Broken Spoke Cider Co. became Edmonton’s first craft cidery in July 2020. The cidery is the brainchild of husband-and-wife team James and Jenny Black and their friend (and former neighbour) Nick Ford. They opened in the middle of a global pandemic, after several months of delays due to licensing and civic bureaucracy, but the local response was immediate and welcoming: Broken Spoke Cider has found a happy home on drink menus and in liquor stores across the city.
“In a weird way, the pandemic has given us the opportunity to do this,” says Ford. “James travelled for work pre-COVID, as did I. I played a lot of soccer and had a lot of hobbies that involved collecting in groups. COVID has taken that away and redirected that time into creating Broken Spoke.”
The first seed of Broken Spoke was planted five years ago, when co-founder Ford started looking for ways to use apples from his backyard tree. As fans of cider, Ford and Black decided to take a shot at making their own.
“We wondered if we could make something good off my tree and the answer was a resounding no,” Ford says. “For a good cider, you need a vast array of apples because, if you only use one type, you only get one flavour. Strongbow uses dozens of different types of apples. Our juice blend is 16 to 18 different apple varieties.”
Broken Spoke’s signature juice blend is the base for all its ciders. Its lineup includes the original — a straightforward cider that’s just slightly off-dry and very thirst-quenching — as well as a The Hop cider (dry-hop) and a ginger cider. At the time of writing, it is also working on a limited-run seasonal offering named Winter Rider made with cranberries and rosemary.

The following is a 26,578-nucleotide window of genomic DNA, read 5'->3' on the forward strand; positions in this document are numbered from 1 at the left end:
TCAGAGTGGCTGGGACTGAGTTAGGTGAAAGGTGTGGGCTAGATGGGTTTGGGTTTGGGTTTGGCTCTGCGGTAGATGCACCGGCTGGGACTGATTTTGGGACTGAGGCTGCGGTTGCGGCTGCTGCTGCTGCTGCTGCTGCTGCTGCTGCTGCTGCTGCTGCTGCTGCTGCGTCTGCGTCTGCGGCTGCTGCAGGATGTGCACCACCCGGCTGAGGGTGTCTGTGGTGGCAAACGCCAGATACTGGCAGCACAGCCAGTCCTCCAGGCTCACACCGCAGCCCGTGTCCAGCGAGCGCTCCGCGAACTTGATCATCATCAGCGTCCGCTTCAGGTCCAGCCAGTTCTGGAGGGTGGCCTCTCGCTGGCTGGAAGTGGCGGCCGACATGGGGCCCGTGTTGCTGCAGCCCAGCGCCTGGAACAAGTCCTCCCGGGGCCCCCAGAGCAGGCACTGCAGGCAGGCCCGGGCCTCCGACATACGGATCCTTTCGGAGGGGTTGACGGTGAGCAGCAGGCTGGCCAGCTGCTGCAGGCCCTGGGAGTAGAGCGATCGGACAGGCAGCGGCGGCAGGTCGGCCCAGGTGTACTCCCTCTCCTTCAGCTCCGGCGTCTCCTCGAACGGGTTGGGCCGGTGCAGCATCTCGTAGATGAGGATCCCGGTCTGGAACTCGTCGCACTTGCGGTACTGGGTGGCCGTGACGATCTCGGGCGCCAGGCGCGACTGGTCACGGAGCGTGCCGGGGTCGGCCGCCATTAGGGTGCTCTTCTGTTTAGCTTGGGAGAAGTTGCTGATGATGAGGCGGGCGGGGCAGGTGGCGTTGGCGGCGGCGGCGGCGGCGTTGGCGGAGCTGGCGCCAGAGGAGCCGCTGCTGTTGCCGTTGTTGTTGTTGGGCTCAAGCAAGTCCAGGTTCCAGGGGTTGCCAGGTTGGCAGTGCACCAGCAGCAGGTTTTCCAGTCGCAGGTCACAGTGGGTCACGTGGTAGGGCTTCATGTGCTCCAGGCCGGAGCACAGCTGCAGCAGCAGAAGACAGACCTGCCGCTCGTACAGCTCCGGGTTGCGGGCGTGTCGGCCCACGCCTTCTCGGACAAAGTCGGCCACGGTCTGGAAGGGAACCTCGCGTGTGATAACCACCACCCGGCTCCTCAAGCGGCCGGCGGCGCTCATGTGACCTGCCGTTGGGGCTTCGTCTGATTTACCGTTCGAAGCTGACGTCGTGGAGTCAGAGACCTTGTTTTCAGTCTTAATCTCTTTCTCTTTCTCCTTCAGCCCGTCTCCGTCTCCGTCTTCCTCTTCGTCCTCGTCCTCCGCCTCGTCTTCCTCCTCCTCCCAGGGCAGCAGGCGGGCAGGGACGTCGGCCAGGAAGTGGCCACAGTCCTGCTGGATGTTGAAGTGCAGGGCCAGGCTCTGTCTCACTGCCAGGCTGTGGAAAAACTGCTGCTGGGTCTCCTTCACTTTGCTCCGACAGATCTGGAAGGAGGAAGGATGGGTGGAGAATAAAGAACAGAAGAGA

The apple juice comes from eastern Canada, mainly Ontario, though the cidery is in the process of developing partnerships with orchards in British Columbia, too. The owners considered shipping the raw apples here and doing all the processing themselves, but they realized this would be too cost prohibitive and labour intensive. Instead, the orchards send their juice to Broken Spoke for blending, fermenting and packaging.
“It’s a lot less waste this way, because the orchards can re-purpose the leftovers from crushing and pressing the apples,” Black explains. “We are also one of the first cideries in Alberta to produce in our own facility and not just have our complete cider made elsewhere and then shipped to us and canned.”
Broken Spoke’s name came from a cider-fuelled brain-storm session. The label – which features a stylized aerial shot of a cyclist — was designed by Jenny’s friend and former colleague, Adnan Huseinovic.
All three co-founders are avid cyclists. “Jenny is casual, James is technical and I’m radical,” Ford says. James is a competitive triathlete who represented Team Canada at the World Triathlon Finals in Australia in 2018 (and was supposed to do so again in 2020 right here in Edmonton, though that was postponed to 2021). Ford is an all-season cyclist and fat bike enthusiast who pedals year-round. Jenny says she enjoys going for leisurely neighbourhood rides.
The Broken Spoke team has been blown away by the immediate support of the local community.
“Our relationships with local restaurants have been great,” Jenny says. “We formed a great community in a short amount of time; I think it would have taken a lot longer if it wasn’t during a pandemic. We’re all in the same boat trying to keep our small businesses afloat and support each other.”
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This article appears in the March 2021 issue of Edify.